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She wore this really stupid little hat––a kid's hat with ear flaps––and she wasn't much taller than we were. A really awful little hat. Even for a mute, it was dumb––dressing like a kid and never saying anything at all.

Related Characters: Twyla (speaker), Maggie
Page Number: 206
Explanation and Analysis:

Lorem ipsum dolor sit amet, consectetur adipiscing elit, sed do eiusmod tempor incididunt ut labore et dolore magna aliqua. Ut enim ad minim veniam, quis nostrud exercitation ullamco laboris nisi ut aliquip ex ea commodo consequat. Duis aute irure dolor in reprehenderit in voluptate velit esse cillum dolore eu fugiat nulla pariatur. Excepteur sint occaecat cupidatat non proident, sunt in culpa qui officia deserunt mollit anim id est laborum.

Lorem ipsum dolor sit amet, consectetur adipiscing elit, sed do eiusmod tempor incididunt ut labore et dolore magna aliqua. Ut enim ad minim veniam, quis nostrud exercitation ullamco laboris nisi ut aliquip ex ea commodo consequat. Duis aute irure dolor in reprehenderit in voluptate velit esse cillum dolore eu fugiat nulla pariatur. Excepteur sint occaecat cupidatat non proident, sunt in culpa qui officia deserunt mollit anim id est laborum.

I didn't kick her; I didn't join in with the gar girls and kick that lady, but I sure did want to. We watched and never tried to help her and never called for help. Maggie was my dancing mother. Deaf, I thought, and dumb. Nobody inside. Nobody who would hear you if you cried in the night. Nobody who could tell you anything important that you could use. Rocking, dancing, swaying as she walked. And when the gar girls pushed her down and started rough-

housing, I knew she wouldn't scream, couldn't—just like me—and I was glad about that.

Related Characters: Twyla (speaker), Maggie, The Gar Girls (The Older Girls)
Related Symbols: Dance, The Orchard
Page Number: 225
Explanation and Analysis:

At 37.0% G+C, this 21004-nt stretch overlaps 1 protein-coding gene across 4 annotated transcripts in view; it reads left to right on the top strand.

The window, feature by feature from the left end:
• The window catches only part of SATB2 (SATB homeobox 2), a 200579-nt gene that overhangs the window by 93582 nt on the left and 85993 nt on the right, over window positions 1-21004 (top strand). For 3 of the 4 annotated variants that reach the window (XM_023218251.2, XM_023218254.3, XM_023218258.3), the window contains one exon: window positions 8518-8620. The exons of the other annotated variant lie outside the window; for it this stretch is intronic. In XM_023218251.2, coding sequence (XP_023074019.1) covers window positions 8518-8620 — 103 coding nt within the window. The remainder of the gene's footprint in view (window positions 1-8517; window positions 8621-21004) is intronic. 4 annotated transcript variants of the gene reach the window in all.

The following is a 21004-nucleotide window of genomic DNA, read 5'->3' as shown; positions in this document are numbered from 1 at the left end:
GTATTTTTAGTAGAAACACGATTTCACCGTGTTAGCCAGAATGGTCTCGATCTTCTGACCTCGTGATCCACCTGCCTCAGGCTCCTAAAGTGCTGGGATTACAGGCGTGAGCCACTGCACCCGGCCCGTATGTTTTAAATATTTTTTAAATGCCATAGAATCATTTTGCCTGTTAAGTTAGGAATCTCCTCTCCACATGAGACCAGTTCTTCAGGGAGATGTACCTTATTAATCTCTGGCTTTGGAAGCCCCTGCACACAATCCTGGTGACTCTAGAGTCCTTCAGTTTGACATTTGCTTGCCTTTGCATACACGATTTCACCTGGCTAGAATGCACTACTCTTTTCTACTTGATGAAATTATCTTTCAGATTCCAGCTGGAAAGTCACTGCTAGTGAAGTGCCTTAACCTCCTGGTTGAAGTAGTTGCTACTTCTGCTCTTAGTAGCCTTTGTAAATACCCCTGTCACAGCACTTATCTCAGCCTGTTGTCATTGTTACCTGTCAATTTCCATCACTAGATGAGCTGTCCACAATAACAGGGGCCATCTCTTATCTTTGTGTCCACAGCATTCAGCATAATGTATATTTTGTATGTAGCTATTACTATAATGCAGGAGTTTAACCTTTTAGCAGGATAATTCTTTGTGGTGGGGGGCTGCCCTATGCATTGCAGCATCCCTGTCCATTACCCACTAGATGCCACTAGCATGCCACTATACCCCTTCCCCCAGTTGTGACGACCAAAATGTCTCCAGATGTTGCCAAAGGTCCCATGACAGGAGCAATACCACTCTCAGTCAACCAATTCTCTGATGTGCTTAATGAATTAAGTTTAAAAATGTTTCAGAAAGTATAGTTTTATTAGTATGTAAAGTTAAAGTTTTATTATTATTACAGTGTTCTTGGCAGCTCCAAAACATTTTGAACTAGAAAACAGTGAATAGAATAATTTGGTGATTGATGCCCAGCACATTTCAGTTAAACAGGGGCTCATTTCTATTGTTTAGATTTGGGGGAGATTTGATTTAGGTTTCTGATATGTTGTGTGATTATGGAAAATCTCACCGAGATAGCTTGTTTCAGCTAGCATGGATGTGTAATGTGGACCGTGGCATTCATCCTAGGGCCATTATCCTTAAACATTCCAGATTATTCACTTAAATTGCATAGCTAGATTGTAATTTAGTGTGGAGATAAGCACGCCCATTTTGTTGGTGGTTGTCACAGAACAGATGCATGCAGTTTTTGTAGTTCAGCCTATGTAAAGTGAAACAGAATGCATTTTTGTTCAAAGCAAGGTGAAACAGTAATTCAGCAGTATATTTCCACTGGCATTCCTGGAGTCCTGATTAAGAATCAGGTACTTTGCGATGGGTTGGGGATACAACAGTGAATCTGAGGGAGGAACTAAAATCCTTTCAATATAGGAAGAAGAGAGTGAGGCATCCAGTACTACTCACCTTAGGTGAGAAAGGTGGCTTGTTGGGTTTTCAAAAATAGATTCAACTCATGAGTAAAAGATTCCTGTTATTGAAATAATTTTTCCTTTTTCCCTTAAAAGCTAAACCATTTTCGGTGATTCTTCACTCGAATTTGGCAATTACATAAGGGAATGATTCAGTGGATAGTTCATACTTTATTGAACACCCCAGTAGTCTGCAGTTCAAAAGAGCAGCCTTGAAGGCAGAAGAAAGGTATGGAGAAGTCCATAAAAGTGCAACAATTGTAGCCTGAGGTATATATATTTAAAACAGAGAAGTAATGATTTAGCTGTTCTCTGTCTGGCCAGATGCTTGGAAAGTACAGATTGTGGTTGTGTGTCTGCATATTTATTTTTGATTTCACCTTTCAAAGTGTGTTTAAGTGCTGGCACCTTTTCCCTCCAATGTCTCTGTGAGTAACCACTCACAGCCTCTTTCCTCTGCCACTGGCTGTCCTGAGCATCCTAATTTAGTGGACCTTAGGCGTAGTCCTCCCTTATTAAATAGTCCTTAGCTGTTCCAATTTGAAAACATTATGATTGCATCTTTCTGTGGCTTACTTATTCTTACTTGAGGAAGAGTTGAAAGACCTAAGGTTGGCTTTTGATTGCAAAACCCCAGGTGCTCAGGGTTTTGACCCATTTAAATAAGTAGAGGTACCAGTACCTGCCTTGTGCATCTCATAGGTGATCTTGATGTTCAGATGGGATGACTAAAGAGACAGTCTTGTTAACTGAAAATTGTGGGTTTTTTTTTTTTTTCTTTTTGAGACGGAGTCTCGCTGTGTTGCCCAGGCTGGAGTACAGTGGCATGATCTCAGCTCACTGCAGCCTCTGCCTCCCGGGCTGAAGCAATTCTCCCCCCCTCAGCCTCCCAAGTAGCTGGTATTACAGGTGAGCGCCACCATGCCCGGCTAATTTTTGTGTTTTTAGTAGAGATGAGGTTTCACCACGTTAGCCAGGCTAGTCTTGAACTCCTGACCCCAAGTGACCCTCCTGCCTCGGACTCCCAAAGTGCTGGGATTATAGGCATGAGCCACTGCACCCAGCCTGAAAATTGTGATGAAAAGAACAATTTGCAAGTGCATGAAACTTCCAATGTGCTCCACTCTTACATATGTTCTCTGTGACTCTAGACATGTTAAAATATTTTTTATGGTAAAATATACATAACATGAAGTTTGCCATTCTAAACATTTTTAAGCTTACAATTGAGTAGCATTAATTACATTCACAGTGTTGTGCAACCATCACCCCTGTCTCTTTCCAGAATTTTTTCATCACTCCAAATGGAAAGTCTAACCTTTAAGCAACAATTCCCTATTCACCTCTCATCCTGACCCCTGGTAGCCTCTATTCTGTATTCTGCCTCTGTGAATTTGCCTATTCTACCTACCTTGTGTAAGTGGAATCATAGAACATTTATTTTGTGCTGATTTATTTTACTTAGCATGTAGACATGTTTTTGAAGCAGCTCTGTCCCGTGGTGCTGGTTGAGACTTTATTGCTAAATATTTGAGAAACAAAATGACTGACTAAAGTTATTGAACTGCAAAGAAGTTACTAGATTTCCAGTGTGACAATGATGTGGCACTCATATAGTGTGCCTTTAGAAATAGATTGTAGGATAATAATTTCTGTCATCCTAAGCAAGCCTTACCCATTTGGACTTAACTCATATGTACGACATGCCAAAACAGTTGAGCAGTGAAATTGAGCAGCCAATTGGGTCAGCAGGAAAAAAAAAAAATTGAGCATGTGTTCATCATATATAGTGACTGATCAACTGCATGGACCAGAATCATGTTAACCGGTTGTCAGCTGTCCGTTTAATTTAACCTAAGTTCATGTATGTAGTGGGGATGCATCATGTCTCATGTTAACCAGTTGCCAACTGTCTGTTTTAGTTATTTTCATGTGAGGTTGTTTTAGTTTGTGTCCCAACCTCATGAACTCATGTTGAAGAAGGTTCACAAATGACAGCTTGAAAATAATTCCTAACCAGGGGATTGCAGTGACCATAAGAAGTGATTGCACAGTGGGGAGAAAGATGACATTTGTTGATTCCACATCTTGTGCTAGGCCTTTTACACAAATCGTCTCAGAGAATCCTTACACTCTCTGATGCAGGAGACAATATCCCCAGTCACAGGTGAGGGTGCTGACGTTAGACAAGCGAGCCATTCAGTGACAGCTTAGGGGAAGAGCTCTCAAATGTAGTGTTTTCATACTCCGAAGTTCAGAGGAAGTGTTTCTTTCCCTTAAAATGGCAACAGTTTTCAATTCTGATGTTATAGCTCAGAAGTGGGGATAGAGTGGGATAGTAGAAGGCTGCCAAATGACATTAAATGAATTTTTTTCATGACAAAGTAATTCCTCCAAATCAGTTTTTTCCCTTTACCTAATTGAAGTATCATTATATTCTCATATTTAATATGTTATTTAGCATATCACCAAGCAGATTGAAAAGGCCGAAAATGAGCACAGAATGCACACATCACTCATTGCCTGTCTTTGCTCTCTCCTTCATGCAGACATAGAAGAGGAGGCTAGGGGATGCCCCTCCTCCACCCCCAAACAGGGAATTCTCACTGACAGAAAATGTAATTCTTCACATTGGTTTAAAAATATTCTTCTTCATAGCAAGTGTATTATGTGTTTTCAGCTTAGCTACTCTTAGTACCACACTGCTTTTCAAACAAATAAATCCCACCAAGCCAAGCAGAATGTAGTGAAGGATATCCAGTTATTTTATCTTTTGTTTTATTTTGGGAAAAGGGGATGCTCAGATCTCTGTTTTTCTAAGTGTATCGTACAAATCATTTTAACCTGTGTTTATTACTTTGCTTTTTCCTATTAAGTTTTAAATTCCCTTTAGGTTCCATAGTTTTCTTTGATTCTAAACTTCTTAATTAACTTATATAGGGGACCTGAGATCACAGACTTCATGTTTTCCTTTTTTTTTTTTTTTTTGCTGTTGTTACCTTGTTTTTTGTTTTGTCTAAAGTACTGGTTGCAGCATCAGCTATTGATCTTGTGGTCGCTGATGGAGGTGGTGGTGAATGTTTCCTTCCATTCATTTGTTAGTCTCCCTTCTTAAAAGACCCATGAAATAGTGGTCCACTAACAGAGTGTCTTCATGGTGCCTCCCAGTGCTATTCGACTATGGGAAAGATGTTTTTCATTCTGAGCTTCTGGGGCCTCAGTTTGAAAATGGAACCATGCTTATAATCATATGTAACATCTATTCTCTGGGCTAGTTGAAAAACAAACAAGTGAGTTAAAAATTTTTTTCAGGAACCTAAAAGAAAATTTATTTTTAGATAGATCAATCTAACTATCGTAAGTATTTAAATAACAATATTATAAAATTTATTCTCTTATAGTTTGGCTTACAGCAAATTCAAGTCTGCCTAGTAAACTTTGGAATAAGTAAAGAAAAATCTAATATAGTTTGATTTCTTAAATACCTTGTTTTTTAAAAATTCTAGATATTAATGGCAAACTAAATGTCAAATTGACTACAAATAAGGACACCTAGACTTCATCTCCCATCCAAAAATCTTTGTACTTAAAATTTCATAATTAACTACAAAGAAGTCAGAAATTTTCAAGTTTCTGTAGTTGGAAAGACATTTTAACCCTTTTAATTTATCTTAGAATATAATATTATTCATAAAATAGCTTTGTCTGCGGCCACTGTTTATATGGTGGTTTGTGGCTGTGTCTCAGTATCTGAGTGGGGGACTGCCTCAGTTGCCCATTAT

Lorem ipsum dolor sit amet, consectetur adipiscing elit, sed do eiusmod tempor incididunt ut labore et dolore magna aliqua. Ut enim ad minim veniam, quis nostrud exercitation ullamco laboris nisi ut aliquip ex ea commodo consequat. Duis aute irure dolor in reprehenderit in voluptate velit esse cillum dolore eu fugiat nulla pariatur. Excepteur sint occaecat cupidatat non proident, sunt in culpa qui officia deserunt mollit anim id est laborum.

Lorem ipsum dolor sit amet, consectetur adipiscing elit, sed do eiusmod tempor incididunt ut labore et dolore magna aliqua. Ut enim ad minim veniam, quis nostrud exercitation ullamco laboris nisi ut aliquip ex ea commodo consequat. Duis aute irure dolor in reprehenderit in voluptate velit esse cillum dolore eu fugiat nulla pariatur. Excepteur sint occaecat cupidatat non proident, sunt in culpa qui officia deserunt mollit anim id est laborum.

"Did I tell you? My mother, she never did stop dancing."
"Yes. You told me. And mine, she never got well." Roberta lifted her hands from the tabletop and covered her face with her palms. When she took them away she really was crying. "Oh, shit, Twyla. Shit, shit, shit. What the hell happened to Maggie?"

Related Characters: Twyla (speaker), Roberta (speaker), Maggie, Mary (Twyla’s Mother), Roberta’s Mother
Related Symbols: Dance
Page Number: 227
Explanation and Analysis:

Lorem ipsum dolor sit amet, consectetur adipiscing elit, sed do eiusmod tempor incididunt ut labore et dolore magna aliqua. Ut enim ad minim veniam, quis nostrud exercitation ullamco laboris nisi ut aliquip ex ea commodo consequat. Duis aute irure dolor in reprehenderit in voluptate velit esse cillum dolore eu fugiat nulla pariatur. Excepteur sint occaecat cupidatat non proident, sunt in culpa qui officia deserunt mollit anim id est laborum.